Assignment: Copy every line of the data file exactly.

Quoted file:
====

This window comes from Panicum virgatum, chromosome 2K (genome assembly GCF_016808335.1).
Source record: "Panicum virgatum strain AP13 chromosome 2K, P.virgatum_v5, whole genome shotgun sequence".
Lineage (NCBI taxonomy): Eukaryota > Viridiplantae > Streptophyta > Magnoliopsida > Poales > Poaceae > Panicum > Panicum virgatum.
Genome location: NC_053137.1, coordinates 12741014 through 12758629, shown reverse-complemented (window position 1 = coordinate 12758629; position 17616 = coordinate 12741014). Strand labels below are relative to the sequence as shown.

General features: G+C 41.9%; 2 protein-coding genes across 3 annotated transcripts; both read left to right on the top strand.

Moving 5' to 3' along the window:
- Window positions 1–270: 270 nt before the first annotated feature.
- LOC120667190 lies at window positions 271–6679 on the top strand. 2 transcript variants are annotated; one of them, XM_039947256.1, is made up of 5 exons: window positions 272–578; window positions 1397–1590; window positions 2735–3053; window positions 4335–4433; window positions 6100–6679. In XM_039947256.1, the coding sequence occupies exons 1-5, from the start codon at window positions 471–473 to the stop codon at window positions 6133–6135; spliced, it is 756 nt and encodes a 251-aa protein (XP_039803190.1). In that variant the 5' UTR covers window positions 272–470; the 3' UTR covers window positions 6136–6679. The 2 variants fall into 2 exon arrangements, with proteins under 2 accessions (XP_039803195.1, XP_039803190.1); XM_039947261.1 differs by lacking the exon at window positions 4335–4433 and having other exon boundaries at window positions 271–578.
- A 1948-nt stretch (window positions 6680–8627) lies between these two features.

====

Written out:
This window comes from Panicum virgatum, chromosome 2K (genome assembly GCF_016808335.1).
Source record: "Panicum virgatum strain AP13 chromosome 2K, P.virgatum_v5, whole genome shotgun sequence".
Lineage (NCBI taxonomy): Eukaryota > Viridiplantae > Streptophyta > Magnoliopsida > Poales > Poaceae > Panicum > Panicum virgatum.
Genome location: NC_053137.1, coordinates 12741014 through 12758629, shown reverse-complemented (window position 1 = coordinate 12758629; position 17616 = coordinate 12741014). Strand labels below are relative to the sequence as shown.

General features: G+C 41.9%; 2 protein-coding genes across 3 annotated transcripts; both read left to right on the top strand.

Moving 5' to 3' along the window:
- Window positions 1–270: 270 nt before the first annotated feature.
- LOC120667190 lies at window positions 271–6679 on the top strand. 2 transcript variants are annotated; one of them, XM_039947256.1, is made up of 5 exons: window positions 272–578; window positions 1397–1590; window positions 2735–3053; window positions 4335–4433; window positions 6100–6679. In XM_039947256.1, the coding sequence occupies exons 1-5, from the start codon at window positions 471–473 to the stop codon at window positions 6133–6135; spliced, it is 756 nt and encodes a 251-aa protein (XP_039803190.1). In that variant the 5' UTR covers window positions 272–470; the 3' UTR covers window positions 6136–6679. The 2 variants fall into 2 exon arrangements, with proteins under 2 accessions (XP_039803195.1, XP_039803190.1); XM_039947261.1 differs by lacking the exon at window positions 4335–4433 and having other exon boundaries at window positions 271–578.
- A 1948-nt stretch (window positions 6680–8627) lies between these two features.